A few years ago a friend of mine with her husband became custodial parents of a teenage girl after her adoptive family (another family in their ward) decided they no longer wanted her. Initially, things went well with the original adoptive family. They brought her home from far away. She got along well with others. She met the missionaries. She joined the church. And then it was time to go to the temple to be sealed as an eternal family. It went something like this:
Teenage adoptee: “Well, I don’t really want to be sealed to you.”
Adoptive parents (with shock and horror): “After all we’ve done for you? Why not? We love you!”
Teenage adoptee: “Someday I want to go find my mom. I want to be sealed to her someday.”
And that was the end of their family unit both eternally, and temporally. They kicked her out of the house and that’s how she ended up with my friend.
Recently the high profile case of a mother woman sending back a seven-year-old boy _alone_ with a one way ticket to Moscow has highlighted, at the very least, the unrealistic expectations potential adoptive parents often have.
It’s not only adoptive parents that have unrealistic expectations. Parents waiting for the perfect baby to appear from their own making have similar unrealistic expectations. My meager pre-parenting resume included an internship working with abused 2-5 year olds in daily group therapy; 3 summers running group therapy day camp for girls 8-11; volunteering as a mentor for a teen pregnancy program at the University of Utah Hospital; a counselor for wayward teens in an outdoor treatment program; and last but not least, being the oldest big sister of twelve kids. I was sure I’d be bored with only one baby (laughs), and was certain I wanted needed twins first. (The thought of it pains me to this day.) And so I offer you some unsolicited advice, garnered from misapplied parenting idealism:
Kids aren’t notches in our belts. Not adopted ones, and not the ones we bear. They come with their own personalities, likes and dislikes. They aren’t Play-Doh, we don’t mold them like we think we do. They aren’t computer programs, into which data is entered with an expected predictable result. That isn’t to say parents don’t make a difference. Certainly we do. Parents are (arguably) the biggest factor in a child’s development.
If adopting an older child (by which I mean not an infant), know that s/he is already on his/her way to adulthood. The older the child is, the further along that path s/he is. As some parents have learned, you aren’t going to change the essence of who s/he is. And please, consider the impact on a child of suddenly being called Sarah instead of Luba, or Michael instead of Vanya– even if you don’t like it, or don’t think you can pronounce it, or someone at the adoption agency thought it would make the child more “yours“. Don’t try to make the situation different than it is. It’s OK for it to be different. It’s OK if your relationship is not the same as if the child came out of your body and you knew him/her since the very first inhale of the very first breath. Expecting anything else puts an undue burden on the child s/he can’t possibly live up to.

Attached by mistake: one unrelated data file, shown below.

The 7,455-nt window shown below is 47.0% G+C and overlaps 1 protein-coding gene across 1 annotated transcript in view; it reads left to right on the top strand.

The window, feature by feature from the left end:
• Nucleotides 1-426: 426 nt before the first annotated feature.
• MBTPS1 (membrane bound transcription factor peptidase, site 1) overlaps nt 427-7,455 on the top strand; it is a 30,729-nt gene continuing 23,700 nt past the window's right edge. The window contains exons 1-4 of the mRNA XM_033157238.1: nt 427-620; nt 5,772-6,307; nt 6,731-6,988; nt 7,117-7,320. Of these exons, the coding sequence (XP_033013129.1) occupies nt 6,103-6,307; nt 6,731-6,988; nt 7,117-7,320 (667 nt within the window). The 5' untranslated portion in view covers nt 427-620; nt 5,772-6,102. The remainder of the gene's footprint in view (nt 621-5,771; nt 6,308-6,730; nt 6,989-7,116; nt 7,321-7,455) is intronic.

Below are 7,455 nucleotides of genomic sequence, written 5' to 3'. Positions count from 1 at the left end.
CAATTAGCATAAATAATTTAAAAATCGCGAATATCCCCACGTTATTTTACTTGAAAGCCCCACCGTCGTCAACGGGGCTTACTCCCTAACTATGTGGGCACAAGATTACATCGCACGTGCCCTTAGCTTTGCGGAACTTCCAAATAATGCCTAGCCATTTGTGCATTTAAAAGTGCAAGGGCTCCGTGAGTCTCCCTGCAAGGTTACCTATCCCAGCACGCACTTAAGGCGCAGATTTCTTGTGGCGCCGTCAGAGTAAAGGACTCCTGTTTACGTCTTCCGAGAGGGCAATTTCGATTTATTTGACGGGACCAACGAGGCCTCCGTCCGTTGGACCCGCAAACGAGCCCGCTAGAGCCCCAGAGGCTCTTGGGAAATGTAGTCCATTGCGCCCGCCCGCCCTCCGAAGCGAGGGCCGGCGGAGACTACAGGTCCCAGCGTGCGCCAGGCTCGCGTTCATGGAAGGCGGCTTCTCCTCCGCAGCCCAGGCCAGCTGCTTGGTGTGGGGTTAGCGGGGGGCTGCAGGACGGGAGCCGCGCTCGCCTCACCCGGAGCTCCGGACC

Many hopeful adopting parents often don’t want to adopt within the US foster care system because they see noticeable psychological burdens on the children who bear them. But somehow lost in the idealism and optimism of parenthood is the reality that most likely, children adopted abroad also come with some psychological and/or physical obstacles. Most often children from Eastern European and other orphanages are there because they were removed by the state from custody of their own parents who neglected them, beat them, sexually abused them, and were alcoholics and drug addicts–the very same reasons kids are in foster care in the US.
I’ve seen close up the realities of Russian orphans’ lives. I’ve also seen up close how adoptions can end pretty close to happily-ever-after. I’ve seen up close how attachment disorder can be so disruptive as to leave only a disheveled heap of a family after storms have severed ties that bind. And most commonly I’ve seen families who walk the middle ground, where an adopted child was not quite what was expected, instead struggling with pervasive developmental disorders. But a family loved him and made untidy peace in the end.
I see families that create families from their own genetic pool, experiencing unexpected birth outcomes and are left with the prospect of life-long care for a disabled child. I see parents that question their abilities and doubt their strengths, crushed helpless under their failures as a child struggles with drug abuse. I watched as my own mother and father gave all they had to raise twelve kids, one who ran away but came back, one who struggled with drugs but quit, 5 who graduated from high school, but 10 who went to college, many who were inactive but 9 who served full time missions. They taught me by example that as parents we are the father in the parable of the prodigal son, unsure of the outcome the morning after the feast, but ready to give all for the child who has been lost.
Life has taught me that when it comes to parenting it is not our job to save our children. It is our job to show them where salvation lay, regardless of whether or not our ideal of an eternal family unit is rejected by them. We give them our best, because in the end what every child needs is what we need. What every child wants is what we want, someone to love them unconditionally like our Father in Heaven loves us–someone who will be there with outstretched arms to gather us in.